Wednesday, March 19, 2003

Bill Clinton says to "Trust Tony Blair" 

Former President Bill Clinton, in the UK Guardian Unlimited on Tuesday, March 18, says Tony Blair's judgement ought to be trusted:

"The credit for 1441 belongs in large measure to Blair, who saw it as a chance to disarm Saddam in a way that strengthened the UN and preserved the Atlantic alliance. Unfortunately, the consensus behind 1441 has unravelled. Saddam has destroyed some missiles but beyond that he has done only what he thinks is necessary to keep the UN divided on the use of force. The really important issues relating to chemical and biological weapons remain unresolved.

In the face of the foot dragging, hawks in America have been pushing for an immediate attack on Iraq. Some of them want regime change for reasons other than disarmament, and, therefore, they have discredited the inspection process from the beginning; they did not want it to succeed. Because military action probably will require only a few days, they believe the world community will quickly unite on rebuilding Iraq as soon as Saddam is deposed.

On the other side, France, Germany and Russia are adamantly opposed to the use of force or imposing any ultimatum on Saddam as long as the inspectors are working. They believe that, at least as long as the inspectors are there, Iraq will not use or give away its chemical and biological stocks, and therefore, no matter how unhelpful Saddam is, he does not pose a threat sufficient to justify invasion. After 150,000 US forces were deployed to the Gulf, they concluded the US was not willing to give inspections a chance anyway. The problem with their position is that only the threat of force from the US and the UK got inspectors back into Iraq in the first place. Without a credible threat of force, Saddam will not disarm.

Once again, Blair stepped into the breach, with a last-ditch proposal to restore unity to the UN and disarm Saddam without military action. He secured US support for a new UN resolution that would require Saddam to meet dead lines, within a reasonable time, in four important areas, including accounting for his biological and chemical weapons and allowing Iraqi scientists to leave the country for interviews. Under the proposed resolution, failure to comply with this deadline would justify the use of force to depose Saddam.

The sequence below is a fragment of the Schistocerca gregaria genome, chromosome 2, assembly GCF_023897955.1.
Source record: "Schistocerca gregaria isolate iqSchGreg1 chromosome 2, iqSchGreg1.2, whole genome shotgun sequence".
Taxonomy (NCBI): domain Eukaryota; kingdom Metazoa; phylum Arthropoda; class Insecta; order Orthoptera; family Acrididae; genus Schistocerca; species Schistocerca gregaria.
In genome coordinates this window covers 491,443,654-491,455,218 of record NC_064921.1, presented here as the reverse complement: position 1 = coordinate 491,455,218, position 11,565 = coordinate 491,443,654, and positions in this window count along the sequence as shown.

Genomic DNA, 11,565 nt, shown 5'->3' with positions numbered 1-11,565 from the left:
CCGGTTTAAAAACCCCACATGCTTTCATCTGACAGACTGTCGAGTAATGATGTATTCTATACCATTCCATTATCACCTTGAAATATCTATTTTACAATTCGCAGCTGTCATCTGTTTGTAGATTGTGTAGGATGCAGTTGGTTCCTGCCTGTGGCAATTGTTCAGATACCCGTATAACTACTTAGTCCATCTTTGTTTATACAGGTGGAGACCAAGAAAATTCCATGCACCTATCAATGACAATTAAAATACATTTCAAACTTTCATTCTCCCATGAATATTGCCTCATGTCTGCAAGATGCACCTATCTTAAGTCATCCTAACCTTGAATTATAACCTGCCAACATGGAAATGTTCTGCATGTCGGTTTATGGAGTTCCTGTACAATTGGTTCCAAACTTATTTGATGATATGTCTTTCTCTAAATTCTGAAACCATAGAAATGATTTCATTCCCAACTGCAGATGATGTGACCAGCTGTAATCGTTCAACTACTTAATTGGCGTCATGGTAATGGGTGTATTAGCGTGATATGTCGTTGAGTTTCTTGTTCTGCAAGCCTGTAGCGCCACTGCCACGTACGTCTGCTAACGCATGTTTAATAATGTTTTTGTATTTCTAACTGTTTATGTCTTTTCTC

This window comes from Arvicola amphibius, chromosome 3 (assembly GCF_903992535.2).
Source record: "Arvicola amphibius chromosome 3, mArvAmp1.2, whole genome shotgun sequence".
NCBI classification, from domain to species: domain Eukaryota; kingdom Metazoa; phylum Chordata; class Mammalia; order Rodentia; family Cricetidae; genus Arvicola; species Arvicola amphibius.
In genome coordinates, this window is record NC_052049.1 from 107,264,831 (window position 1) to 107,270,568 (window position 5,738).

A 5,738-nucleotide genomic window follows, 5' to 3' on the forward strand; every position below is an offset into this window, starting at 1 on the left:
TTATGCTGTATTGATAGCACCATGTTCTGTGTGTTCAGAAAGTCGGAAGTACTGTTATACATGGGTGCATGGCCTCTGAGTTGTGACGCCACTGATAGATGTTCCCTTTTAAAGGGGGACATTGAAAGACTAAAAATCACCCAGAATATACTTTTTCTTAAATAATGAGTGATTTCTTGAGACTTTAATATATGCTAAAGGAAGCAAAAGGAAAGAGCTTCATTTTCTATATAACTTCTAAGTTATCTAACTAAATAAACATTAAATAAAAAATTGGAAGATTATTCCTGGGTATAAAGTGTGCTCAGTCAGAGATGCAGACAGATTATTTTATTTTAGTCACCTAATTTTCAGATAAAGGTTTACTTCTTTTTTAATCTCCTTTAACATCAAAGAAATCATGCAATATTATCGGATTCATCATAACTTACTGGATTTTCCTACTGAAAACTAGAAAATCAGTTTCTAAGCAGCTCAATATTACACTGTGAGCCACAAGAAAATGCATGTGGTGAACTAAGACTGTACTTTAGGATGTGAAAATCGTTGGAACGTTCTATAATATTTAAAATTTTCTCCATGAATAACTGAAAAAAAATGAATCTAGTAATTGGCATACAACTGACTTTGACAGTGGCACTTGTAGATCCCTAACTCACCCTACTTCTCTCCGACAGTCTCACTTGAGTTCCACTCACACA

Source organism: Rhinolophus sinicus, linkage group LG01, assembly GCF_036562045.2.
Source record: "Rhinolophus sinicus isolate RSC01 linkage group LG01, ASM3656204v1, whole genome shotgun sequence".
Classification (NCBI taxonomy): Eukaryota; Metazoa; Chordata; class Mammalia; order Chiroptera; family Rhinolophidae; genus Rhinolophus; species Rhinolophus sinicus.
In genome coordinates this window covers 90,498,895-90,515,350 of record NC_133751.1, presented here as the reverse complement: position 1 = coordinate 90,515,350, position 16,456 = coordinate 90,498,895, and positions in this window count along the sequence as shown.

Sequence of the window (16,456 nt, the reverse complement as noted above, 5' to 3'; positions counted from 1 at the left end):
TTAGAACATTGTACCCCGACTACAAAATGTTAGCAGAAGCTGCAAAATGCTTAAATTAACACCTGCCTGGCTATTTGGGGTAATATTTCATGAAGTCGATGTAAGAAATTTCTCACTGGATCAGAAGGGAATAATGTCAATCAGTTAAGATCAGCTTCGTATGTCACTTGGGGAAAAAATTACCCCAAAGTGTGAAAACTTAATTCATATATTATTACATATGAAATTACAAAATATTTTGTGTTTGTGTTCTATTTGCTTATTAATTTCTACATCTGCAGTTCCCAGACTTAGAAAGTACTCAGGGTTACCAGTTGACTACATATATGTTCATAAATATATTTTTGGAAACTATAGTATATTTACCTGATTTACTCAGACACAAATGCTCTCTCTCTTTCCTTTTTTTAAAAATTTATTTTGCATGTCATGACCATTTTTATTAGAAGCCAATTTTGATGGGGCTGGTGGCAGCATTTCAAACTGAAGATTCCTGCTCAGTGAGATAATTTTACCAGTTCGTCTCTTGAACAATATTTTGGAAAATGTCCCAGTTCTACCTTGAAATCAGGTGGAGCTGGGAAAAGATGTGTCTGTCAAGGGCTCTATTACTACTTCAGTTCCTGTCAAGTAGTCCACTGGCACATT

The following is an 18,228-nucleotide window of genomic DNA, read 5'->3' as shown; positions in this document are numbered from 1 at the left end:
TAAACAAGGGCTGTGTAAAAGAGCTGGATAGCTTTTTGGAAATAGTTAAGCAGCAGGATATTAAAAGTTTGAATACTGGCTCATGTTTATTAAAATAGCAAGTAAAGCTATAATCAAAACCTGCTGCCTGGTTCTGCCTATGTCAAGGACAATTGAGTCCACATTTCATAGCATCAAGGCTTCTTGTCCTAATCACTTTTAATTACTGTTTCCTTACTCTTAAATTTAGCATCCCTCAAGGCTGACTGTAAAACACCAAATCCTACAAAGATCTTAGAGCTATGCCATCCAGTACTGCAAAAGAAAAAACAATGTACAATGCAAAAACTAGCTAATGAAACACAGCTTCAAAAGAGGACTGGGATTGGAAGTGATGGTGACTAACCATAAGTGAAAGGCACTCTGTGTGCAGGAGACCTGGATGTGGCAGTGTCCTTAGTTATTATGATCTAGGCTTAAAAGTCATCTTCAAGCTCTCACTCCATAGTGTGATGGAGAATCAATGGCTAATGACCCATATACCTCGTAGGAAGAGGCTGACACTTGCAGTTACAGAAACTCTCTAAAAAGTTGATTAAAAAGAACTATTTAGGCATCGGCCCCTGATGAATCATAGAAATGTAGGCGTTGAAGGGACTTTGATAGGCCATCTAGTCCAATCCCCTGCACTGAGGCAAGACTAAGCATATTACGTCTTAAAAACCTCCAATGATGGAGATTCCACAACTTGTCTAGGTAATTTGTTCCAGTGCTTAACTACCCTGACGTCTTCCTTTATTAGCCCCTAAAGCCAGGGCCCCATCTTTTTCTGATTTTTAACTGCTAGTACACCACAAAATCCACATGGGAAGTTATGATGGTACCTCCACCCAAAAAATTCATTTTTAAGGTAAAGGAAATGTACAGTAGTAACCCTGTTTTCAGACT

Russia and France opposed this resolution and said they would veto it, because inspections are proceeding, weapons are being destroyed and there is therefore no need for a force ultimatum. Essentially they have decided Iraq presents no threat even if it never disarms, at least as long as inspectors are there.

The veto threat did not help the diplomacy. It's too bad, because if a majority of the security council had adopted the Blair approach, Saddam would have had no room for further evasion and he still might have disarmed without invasion and bloodshed. Now, it appears that force will be used to disarm and depose him."

And British citizens respond:


Questions over Clinton's judgment

Wednesday March 19, 2003
The Guardian

"For a man who was once the leader of the most powerful nation on earth, Bill Clinton displays an enormous level of naivety if he believes the war on Iraq is a war of disarmament (Trust Tony's judgment, March 18). It is a war about the absolute authority of military power and the ability of one superpower to use it to prosecute its interests. Saddam Hussein is a convenient excuse. The Bush government has shown a breathtaking contempt for any notion of an international order that restricts its power and freedom to manoeuvre."
Russell Davies

And this:

"So Bill Clinton believes that the second resolution meant that Hans Blix and his inspectors would have been given more time and support for their work? He surely knows that all that was proposed was an ultimatum of of a few days? Evidence? How about the immediate US shooting down of the Chilean proposal of a 30-day ultimatum? Clearly what was needed was a fig leaf for the immediate use of force. Sad to see Bill Clinton demeaning himself like this after the cogent article by Jimmy Carter a few days previously."
Alan Calder
Milton Keynes

And finally, this:

" I question the use of the word "war" in the poorly written (if worse argued) piece by Bill Clinton. In every dictionary the word "war" requires two sides to be in armed conflict. Nobody seriously expects that to happen this week. What we are about to see is an invasion."
David Belbin